A lot of cars in a six lane street

Author: Klara Lynch, Insight & Planning Specialist UK, Bord Bia – The Irish Food Board

Covid-19 is a global crisis that has impacted many lives and is dominating news stories everywhere. Worldwide, it is not only impacting government decisions and their actions but is also significantly impacting most consumers and businesses. Consumers’ behaviour is something that Bord Bia’s Thinking House has always focused on, and something we continue to look at in this new context. Most recently, Bord Bia has published a series of Indicators designed and written to interpret behavioural changes that are unfolding at this time.

Bord Bia’s Consumer Lifestyle Trends is another example of the consumer-centric work published by the Thinking House, last updated in late 2018 and still as relevant today as ever. The Consumer Lifestyle Trends study identifies key trends that will influence the food and drink market in the next three to five years (Bord Bia, 2018a). Responsible Living is one of these five trends, and it focuses on the idea that consumers want to have a positive impact on their environment and society, while also living in a sustainable manner (Bord Bia, 2018b). A key driver for this trend is mass Urbanisation, which estimates that by 2050 two-thirds of the world’s population will live in cities, compared with just over half in 2018 (Bord Bia, 2018a).

Air pollution goes hand-in-hand with urbanisation, with increasing levels being seen in recent years. Although food production may contribute to this, it must be highlighted that many countries around the world have experienced decreased levels of air pollution since the lockdown began. All of these reductions have occurred at a time when farming and the food industry have continued at pace.

According to the BBC, the UK has experienced decreased levels of nitrogen dioxide across many cities since lockdown orders were announced, with this pollutant coming from the likes of car exhausts and the burning of fossil fuels (BBC, 2020). Similarly, Ireland has also seen decreased levels of air pollution in recent times – with the Irish Times reporting that some areas of the country have seen up to a 50% reduction (Irish Times, 2020). These stories are considered to be somewhat ‘good news’ in relation to the darker stories that are currently circulating, and with many consumers now paying closer attention to these ‘brighter’ stories, there is every chance that they will pay more attention than ever to this issue.

But what does this mean for food and drink suppliers?

Although the food and drinks industry continues to improve sustainability practices, more can be done. For example, suppliers can continue to review their practices and see if they can match consumers’ demands in the area of sustainability – whether that be through the use of greener, cleaner energy sources, or else to call out the ethical and sustainable credentials that they already have in place. Both of these are likely to encourage consumer interaction and increase positive associations with suppliers’ products.

Suppliers should also consider whether they could move into the functional food space, which is forecast to be worth over €250 billion by 2023 (Euromonitor, 2018). Consumers were already interested in the idea of foods and beverages with functional properties, enabling them to combat different health and wellness issues. This has been heightened even further since the start of the current pandemic, with many consumers looking for ways to boost their immunity and health systems. The functional food space is discussed in depth within Bord Bia’s Future of Functional Food & Beverages Playbook. In regards to urbanisation, although some negative impacts of urban living and working have been reduced, such as pollution levels, they are likely to return to some degree once restrictions are eased. As such, consumers will likely want to combat any of these effects through different means, including through their food and drink consumption. To address such a change, suppliers can use the Detoxify Platform within Bord Bia’s Future of Functional Food & Beverages Playbook as a starting point and basis for different innovation ideas, as this deals directly with the possible ill effects of city living.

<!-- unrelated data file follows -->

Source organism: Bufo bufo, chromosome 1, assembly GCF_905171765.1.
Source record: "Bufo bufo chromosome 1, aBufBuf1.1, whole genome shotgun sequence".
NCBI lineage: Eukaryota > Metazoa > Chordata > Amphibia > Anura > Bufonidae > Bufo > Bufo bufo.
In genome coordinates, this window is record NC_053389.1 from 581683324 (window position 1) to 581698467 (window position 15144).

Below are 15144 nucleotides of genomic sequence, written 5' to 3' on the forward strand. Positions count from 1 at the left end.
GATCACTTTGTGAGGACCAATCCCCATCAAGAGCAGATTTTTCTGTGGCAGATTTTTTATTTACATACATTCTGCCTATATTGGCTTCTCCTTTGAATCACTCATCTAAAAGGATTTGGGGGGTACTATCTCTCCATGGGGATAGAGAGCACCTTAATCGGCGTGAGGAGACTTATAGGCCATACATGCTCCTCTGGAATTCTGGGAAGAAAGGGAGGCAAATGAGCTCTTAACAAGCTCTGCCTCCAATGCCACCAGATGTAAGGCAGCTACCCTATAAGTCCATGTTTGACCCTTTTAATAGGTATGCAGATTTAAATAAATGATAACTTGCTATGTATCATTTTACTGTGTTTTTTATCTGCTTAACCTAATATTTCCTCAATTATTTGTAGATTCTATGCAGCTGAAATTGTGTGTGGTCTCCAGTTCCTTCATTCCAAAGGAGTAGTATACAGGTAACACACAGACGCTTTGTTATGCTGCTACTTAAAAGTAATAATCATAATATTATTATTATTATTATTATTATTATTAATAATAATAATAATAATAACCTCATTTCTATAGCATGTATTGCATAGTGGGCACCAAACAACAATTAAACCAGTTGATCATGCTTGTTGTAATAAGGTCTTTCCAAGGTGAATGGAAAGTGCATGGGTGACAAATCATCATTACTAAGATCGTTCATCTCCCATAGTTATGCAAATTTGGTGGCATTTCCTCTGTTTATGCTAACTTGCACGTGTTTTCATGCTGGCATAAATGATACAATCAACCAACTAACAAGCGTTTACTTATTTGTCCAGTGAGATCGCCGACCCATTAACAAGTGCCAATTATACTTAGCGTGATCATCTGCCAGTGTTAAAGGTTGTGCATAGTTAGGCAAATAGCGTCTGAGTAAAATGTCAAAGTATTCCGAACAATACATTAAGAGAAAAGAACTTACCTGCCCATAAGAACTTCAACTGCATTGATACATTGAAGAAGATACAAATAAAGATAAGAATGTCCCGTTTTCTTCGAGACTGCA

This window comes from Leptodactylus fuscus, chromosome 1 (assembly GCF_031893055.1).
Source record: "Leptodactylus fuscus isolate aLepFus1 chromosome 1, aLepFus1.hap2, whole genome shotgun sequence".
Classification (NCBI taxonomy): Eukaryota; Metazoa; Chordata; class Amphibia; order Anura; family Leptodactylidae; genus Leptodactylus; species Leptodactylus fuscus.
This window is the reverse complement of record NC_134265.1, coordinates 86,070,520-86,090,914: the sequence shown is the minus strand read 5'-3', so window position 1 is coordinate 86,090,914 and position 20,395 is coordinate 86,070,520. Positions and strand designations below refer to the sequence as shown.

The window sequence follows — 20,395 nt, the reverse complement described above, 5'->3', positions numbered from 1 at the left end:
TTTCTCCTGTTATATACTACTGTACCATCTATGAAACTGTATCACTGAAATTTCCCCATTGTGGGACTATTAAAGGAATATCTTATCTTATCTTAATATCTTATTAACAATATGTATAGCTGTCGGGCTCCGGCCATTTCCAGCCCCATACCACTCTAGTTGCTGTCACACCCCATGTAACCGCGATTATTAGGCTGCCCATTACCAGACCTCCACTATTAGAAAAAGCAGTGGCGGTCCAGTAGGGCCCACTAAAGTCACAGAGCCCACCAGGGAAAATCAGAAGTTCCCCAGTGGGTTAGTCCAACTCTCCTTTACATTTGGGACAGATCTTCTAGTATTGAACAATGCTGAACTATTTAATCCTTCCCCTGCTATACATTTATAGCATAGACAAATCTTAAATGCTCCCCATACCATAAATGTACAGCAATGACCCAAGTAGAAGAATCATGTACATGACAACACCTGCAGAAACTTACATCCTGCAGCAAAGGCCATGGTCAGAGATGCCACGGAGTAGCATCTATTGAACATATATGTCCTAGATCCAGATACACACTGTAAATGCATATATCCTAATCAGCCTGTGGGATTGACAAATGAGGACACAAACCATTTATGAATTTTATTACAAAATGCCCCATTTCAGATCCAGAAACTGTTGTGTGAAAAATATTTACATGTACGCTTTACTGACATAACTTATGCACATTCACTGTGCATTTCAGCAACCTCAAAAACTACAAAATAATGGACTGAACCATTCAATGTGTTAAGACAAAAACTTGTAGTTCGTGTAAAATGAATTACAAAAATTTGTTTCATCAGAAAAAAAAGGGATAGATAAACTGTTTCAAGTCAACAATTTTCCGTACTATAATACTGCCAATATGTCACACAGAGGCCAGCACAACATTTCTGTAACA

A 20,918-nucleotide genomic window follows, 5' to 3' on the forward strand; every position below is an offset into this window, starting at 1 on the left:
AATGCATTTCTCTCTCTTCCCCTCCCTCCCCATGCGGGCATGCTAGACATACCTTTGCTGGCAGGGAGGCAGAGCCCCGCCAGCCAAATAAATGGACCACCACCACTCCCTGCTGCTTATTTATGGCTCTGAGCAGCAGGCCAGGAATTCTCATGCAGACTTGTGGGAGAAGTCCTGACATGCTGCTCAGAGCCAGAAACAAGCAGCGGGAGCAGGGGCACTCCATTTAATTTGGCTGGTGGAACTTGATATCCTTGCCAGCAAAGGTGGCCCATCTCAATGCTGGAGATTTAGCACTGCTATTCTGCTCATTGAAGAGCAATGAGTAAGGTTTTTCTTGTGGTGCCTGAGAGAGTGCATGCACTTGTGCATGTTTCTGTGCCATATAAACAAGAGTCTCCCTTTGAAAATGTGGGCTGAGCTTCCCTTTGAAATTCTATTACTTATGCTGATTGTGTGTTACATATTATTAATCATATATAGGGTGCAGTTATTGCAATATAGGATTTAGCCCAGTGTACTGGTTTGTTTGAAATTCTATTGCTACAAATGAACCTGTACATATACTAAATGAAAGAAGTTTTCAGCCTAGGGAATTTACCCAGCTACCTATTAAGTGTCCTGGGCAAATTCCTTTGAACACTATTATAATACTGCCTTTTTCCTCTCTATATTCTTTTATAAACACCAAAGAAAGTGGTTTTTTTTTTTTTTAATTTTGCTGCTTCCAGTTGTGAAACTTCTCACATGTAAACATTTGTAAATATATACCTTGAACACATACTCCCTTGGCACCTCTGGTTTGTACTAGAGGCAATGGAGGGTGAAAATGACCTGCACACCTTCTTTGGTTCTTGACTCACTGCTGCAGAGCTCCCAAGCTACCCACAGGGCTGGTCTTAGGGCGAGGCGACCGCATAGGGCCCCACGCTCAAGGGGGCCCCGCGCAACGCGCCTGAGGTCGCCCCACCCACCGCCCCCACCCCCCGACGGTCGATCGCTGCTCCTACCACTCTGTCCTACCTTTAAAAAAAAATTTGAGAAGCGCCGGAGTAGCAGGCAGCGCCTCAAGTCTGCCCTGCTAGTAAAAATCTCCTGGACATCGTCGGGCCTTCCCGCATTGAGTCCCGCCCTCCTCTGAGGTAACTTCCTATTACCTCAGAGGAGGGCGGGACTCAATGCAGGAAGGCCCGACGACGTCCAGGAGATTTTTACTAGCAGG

Overall, Irish suppliers need to keep the Responsible Living trend in mind, as although it may not be on everyone’s radar right now, it is not a trend that appears to be going away.

To read more about Bord Bia’s Indicators’ work, click here.

To read more about Bord Bia’s Consumer Lifestyle Trends, click here.

To access Bord Bia’s Future of Functional Food & Beverages Playbook, click here.


BBC. (2020). Coronavirus lockdown sees air pollution plummet across the UK. Accessed May 7, 2020, from: https://www.bbc.com/news/uk-england-52202974

Bord Bia. (2018a). Consumer Lifestyle Trends. Accessed May 7, 2020, from: https://www.bordbiaconsumerlifestyletrends.ie/

Bord Bia. (2018b). Consumer Lifestyle Trends: Responsible Living. Accessed May 7, 2020, from: https://www.bordbiaconsumerlifestyletrends.ie/trends/responsible-living/

Bord Bia. (2019). The Future of Functional Food & Beverages Playbook. Accessed May 7, 2020, from: https://www.bordbia.ie/globalassets/bordbia2020/industry/insights/consumer-insights/functional-food-and-beverage-innovation-playbook-june-2019.pdf

Euromonitor, 2018. Functional Market Forecast.

Irish Times. (2020). Air pollution falls dramatically in parts of Ireland following travel restrictions. Accessed May 7, 2020, from: https://www.irishtimes.com/news/ireland/irish-news/air-pollution-falls-dramatically-in-parts-of-ireland-following-travel-restrictions-1.4225401